Visit DCA at or email me with any questions or comments on this post.

Mike Kirschner

Mike Kirschner

Mike Kirschner is a product environmental compliance and performance expert who provides advice and expertise to manufacturers in a variety of industries. His primary areas of focus include EU RoHS, the impact of EU's REACH regulation on article manufacturers, California’s Safer Consumer Products regulation, and performance standards like IEEE-1680.x for electronics. Mike helps manufacturers define, implement and troubleshoot internal management systems that result in compliant products, and assesses and monitors environmental regulations around the world on their behalf.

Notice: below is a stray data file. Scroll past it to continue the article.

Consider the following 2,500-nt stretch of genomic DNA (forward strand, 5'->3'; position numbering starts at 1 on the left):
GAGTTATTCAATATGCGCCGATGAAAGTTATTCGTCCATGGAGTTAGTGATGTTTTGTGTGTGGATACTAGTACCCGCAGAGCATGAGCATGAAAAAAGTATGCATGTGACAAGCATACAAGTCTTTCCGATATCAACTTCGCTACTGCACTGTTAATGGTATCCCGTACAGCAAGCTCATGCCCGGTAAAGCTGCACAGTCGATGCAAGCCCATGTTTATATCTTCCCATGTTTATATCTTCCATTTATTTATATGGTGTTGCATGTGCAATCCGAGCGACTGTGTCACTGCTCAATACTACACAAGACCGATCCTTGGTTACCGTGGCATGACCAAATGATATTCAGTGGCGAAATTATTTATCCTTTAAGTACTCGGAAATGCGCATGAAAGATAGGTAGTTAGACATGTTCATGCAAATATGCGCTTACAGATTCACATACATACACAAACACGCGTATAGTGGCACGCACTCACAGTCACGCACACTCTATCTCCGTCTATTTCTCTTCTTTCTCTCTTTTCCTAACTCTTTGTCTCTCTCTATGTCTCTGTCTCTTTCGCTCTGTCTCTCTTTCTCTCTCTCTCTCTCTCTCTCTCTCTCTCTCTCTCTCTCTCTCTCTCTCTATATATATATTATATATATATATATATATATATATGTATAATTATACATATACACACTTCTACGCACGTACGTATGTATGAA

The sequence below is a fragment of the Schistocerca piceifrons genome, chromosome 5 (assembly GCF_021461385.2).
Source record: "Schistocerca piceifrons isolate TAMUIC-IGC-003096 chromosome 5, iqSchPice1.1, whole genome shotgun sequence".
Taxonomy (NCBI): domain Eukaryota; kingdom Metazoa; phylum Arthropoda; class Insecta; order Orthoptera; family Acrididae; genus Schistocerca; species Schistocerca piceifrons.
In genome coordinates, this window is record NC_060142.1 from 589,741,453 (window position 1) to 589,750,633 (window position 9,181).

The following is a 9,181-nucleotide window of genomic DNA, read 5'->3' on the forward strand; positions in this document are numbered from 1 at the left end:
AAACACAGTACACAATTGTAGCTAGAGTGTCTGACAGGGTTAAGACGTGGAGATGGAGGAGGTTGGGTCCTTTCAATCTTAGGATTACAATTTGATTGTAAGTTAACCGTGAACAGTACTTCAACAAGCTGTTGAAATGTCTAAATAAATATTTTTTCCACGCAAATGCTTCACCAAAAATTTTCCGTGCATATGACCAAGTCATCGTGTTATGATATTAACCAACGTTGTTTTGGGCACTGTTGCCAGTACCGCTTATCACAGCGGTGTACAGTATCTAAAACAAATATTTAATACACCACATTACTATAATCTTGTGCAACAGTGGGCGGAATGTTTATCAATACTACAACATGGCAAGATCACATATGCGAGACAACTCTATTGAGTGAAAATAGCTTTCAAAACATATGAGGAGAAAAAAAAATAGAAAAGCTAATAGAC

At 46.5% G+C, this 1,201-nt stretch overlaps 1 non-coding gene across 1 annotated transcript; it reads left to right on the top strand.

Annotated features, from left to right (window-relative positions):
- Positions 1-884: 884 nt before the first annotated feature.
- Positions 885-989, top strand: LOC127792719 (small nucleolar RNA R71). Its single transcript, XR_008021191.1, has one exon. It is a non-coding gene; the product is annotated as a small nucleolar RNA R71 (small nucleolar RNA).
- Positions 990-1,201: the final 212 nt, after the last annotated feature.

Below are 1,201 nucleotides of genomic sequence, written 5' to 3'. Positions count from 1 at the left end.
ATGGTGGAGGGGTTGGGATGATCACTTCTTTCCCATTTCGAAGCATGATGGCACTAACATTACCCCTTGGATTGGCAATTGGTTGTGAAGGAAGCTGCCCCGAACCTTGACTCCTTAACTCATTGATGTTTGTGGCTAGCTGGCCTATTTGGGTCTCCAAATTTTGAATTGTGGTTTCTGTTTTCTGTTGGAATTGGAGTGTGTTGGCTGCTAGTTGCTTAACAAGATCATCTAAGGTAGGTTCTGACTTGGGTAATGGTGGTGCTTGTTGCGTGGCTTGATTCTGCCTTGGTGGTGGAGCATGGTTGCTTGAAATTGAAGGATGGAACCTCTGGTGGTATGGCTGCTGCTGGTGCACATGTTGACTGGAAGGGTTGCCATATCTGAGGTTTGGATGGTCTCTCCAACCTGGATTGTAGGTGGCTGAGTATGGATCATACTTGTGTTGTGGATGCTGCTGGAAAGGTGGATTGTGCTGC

He contributed two chapters to the Governance, Risk, and Compliance Handbook, published by Wiley in 2008, and is featured in the critically acclaimed book, Exposed: The Toxic Chemistry of Everyday Products and What's at Stake for American Power. In 2009 he was appointed to the California EPA Department of Toxic Substance Control's Green Ribbon Science Panel. Prior to joining ENVIRON, Mike founded product lifecycle and environmental consultancy Design Chain Associates, LLC (DCA), where he serves as president. Before founding DCA in 2001, Mike spent 20 years in engineering and engineering management roles within the electronics industry with manufacturers including Intel and Compaq. He holds a BS in electrical engineering from Worcester Polytechnic Institute.